Technology is a wonderful thing and I’m sure most readers would agree with me that technology has made a big impact on air travel. Think back a couple of years when you needed to treat your paper airline ticket like cash. You loose it and you weren’t able to fly. Think forward a few months and you will find your boarding pass to contain a lot more than just the flight departure details – thanks to QR codes and clever technology.
Okie dokie, let’s get this week’s news round-up going as we’ve got a lot to get through! Our tour will bring you to Singapore, Hong Kong, Los Angeles, Melbourne, Moscow and London. It’s obviously been a news week from around the world!
Being a student can be a lot of fun but when it comes to applying the learnt it can be a different story altogether as students often fail to see the direct practical application or they are finding it hard getting jobs where they can apply the newly gained knowledge. Now the Singapore Polytech (SP) has found a clever way around this by partnering with long-time innovation centric Changi Airport (IATA: SIN) in Singapore. The two provide a real-world experience for students through SPELL, a retail store wholly run by students.
Boring, boring, boring – that’s how this week has been. At least you could have had that impression when you skimmed through the airport headlines that had come our way this week. But – and this is important now – you can always rely on LateDeparture to dig up something that’s worthwhile reading. And, oh boy, did we find a couple of jewels!
Today American Airlines introduced the first Flagship Check-in experience at Los Angeles International Airport (IATA: LAX). The new check-in process option expands American’s commitment to differentiate and customize the travel experience for its high-value customers.
Well, what can I say? For the first time in the history of the weekly LateDeparture airport news round-ups, I decide to take a leave of absence for a couple days. Plus – and this really was the big mistake – I decide to pre-write the news without a disclaimer of when it was written. Naively I thought, what can possibly shake up the airport world in the 3 days I’m away? Oh dearie-me, how wrong was I? One day into my leave (note, I didn’t even have any means of communication at all), the Australian carrier Qantas decides to ground its entire fleet worldwide. Thousands of passengers got stranded across the globe while Irish-born Alan Joyce – the airline’s CEO – bet on a solution to its ongoing, costly disputes with the unions. He got his way, even though they say it’s not yet entirely over, but further threats of future strikes from the unions are out of the way for the moment.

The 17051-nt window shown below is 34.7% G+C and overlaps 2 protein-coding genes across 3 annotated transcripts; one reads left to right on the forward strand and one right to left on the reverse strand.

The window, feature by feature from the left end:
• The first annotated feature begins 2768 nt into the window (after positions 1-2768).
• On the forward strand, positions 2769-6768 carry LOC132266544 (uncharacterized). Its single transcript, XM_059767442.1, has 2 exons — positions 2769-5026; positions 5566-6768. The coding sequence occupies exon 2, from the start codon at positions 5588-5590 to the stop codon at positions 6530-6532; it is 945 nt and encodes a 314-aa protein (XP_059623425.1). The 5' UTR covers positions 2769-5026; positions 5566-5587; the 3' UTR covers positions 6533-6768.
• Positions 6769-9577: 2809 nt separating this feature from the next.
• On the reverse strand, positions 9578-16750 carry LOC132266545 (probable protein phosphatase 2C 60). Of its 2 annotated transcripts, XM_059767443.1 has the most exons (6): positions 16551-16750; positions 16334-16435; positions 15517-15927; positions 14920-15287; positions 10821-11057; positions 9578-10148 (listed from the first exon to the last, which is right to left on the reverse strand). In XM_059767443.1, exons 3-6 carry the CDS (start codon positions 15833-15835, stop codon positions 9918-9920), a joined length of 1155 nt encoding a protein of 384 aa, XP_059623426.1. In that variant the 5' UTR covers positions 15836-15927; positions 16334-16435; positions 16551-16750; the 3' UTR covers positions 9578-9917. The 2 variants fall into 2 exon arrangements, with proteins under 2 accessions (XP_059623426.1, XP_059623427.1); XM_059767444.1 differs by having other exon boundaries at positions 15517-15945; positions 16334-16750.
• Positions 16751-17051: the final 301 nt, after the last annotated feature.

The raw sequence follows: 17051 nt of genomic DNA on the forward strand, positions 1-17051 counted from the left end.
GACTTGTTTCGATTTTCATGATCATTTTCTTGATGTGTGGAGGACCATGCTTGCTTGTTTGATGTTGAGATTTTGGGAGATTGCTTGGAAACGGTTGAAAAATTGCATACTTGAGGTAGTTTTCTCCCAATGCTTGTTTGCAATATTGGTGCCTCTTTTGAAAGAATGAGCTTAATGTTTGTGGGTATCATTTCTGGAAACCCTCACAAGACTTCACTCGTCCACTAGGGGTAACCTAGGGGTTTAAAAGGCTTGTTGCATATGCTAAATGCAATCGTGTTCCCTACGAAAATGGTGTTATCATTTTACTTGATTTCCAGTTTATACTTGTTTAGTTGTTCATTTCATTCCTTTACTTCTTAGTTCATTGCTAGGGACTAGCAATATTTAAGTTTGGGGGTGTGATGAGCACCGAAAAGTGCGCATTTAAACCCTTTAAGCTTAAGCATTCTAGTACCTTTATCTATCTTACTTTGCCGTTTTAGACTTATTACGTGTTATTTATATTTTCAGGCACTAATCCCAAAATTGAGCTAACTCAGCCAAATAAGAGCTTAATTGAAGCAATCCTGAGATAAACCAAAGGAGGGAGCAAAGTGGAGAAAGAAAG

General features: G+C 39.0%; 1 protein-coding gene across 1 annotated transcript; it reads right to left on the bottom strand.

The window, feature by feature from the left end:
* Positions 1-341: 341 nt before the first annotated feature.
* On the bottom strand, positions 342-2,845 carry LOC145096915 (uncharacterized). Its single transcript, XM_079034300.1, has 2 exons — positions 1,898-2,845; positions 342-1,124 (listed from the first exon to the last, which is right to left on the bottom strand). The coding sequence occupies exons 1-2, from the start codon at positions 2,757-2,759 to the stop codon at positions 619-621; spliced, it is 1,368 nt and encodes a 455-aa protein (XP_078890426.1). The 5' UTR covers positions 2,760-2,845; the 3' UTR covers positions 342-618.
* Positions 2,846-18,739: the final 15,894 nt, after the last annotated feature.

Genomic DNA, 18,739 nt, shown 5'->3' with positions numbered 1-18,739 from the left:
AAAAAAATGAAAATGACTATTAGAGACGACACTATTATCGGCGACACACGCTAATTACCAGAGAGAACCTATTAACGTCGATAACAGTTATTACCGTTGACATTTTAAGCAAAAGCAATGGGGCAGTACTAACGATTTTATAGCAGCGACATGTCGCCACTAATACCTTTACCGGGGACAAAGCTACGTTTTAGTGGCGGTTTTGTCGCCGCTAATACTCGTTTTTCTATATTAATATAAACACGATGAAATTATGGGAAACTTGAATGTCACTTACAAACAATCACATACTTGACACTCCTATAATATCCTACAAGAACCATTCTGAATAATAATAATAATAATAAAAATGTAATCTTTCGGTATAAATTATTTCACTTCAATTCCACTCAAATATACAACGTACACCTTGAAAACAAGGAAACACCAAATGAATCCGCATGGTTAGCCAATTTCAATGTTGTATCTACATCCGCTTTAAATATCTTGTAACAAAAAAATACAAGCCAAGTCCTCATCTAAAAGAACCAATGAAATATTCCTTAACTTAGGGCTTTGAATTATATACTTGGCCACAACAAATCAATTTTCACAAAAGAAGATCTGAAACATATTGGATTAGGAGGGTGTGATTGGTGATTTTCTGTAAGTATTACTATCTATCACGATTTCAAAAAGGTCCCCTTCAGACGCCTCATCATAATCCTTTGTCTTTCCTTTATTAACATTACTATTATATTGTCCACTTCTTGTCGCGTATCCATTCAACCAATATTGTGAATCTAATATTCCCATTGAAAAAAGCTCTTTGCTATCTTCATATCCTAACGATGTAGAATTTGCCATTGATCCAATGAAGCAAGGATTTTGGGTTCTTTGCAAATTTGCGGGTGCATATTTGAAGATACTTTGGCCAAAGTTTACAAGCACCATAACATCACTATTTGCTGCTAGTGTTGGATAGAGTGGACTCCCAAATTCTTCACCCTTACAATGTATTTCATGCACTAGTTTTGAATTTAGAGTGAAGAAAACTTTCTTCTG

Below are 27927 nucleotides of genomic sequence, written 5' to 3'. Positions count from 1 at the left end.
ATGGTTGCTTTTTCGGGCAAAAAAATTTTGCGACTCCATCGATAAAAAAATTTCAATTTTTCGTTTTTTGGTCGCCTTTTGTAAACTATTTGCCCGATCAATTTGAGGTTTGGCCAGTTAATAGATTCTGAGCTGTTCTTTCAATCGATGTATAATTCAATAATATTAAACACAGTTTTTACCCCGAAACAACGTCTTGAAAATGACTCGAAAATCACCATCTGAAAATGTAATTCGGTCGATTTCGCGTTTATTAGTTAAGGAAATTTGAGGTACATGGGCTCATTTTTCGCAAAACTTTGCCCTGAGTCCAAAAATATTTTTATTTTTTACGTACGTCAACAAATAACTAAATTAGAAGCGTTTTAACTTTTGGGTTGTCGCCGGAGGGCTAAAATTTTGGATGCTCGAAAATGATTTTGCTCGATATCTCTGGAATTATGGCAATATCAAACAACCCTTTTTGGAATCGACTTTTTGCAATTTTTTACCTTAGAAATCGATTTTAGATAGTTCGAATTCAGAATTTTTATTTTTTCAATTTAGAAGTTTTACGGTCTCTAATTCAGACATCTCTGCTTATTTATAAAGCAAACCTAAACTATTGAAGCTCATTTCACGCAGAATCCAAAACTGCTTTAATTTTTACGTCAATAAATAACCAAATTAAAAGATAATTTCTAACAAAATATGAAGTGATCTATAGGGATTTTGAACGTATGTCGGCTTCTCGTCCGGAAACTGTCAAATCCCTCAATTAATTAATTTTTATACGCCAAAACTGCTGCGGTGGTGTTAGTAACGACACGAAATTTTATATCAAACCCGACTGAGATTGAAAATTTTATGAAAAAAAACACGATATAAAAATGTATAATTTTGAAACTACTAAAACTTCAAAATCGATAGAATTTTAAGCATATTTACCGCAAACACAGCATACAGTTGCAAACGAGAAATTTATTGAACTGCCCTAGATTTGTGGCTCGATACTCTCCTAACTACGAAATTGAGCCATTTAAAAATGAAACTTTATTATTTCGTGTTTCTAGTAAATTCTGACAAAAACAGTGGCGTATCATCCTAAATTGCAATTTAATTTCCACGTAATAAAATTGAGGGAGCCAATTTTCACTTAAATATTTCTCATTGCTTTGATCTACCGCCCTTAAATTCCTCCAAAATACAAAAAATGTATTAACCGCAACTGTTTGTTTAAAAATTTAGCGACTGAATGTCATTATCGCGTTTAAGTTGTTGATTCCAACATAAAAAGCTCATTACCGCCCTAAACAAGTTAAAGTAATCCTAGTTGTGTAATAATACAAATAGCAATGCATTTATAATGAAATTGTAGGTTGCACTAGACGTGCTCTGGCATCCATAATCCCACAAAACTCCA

In Vancouver, Canada, 29 year old Jaeger Mah, won a contest sponsored by Vancouver International airport (IATA: YVR) to mark its 80th year. The airport invited anyone willing to living there to submit a video application and then let people vote for the best one. Mah won with 4,128 votes.
As another week comes to an end another weekly round-up of airport aviation news is due from us! There’s a bit of interesting follow up to do from last week’s news, news from a often forgotten continent and finally a three-letter-acronym that oftentimes makes news – this time it’s, well, juicy…
Decommissioned airports often become home to aviation unrelated occupancies as seen for example with Hong Kong’s famous old airport Kai Tak, which at one point was being used as a concert venue. In other times such airports can become a much needed infrastructure for humanitarian relief efforts as we have seen recently in the example of Thailand’s Don Mueang International Airport.
Another busy aviation related airport week has passed and with that news about missing cats, stranded passengers a new runway, the world’s worst airports and a frequent renaming of a US airport nicely filled our inbox. Let’s start chronologically: